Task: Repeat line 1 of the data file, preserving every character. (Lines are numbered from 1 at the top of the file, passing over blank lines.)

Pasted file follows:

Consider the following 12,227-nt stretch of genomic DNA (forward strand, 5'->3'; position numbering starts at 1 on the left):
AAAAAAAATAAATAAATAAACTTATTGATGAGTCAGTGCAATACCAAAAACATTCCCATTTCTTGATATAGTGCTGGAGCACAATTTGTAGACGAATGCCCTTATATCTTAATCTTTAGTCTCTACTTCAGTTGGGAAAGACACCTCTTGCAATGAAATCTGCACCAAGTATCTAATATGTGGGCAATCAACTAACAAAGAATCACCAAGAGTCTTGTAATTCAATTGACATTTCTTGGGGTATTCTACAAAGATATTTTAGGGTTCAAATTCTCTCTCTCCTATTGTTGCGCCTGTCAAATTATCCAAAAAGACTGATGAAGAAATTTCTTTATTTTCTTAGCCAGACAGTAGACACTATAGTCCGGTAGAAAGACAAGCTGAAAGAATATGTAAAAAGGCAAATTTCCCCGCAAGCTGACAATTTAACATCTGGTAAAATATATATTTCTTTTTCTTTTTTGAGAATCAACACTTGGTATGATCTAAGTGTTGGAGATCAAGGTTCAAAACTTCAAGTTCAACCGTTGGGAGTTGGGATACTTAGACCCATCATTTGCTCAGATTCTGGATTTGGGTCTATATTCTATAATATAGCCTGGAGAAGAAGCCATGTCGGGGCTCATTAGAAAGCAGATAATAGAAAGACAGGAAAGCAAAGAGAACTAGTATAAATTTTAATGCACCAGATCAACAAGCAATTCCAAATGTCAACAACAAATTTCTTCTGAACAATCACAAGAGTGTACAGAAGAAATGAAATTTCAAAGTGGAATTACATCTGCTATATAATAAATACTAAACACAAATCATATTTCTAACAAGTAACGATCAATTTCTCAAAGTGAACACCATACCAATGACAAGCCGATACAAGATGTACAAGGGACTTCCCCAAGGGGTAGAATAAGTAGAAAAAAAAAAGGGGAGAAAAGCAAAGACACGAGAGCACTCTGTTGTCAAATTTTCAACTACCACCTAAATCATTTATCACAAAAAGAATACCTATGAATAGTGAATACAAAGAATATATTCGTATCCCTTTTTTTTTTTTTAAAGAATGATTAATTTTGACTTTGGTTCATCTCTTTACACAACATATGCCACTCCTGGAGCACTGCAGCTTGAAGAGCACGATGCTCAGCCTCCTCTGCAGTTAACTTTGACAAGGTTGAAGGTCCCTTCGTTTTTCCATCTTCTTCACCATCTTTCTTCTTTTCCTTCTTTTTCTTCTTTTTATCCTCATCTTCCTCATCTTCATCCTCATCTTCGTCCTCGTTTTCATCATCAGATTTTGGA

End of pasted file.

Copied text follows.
Consider the following 12,227-nt stretch of genomic DNA (forward strand, 5'->3'; position numbering starts at 1 on the left):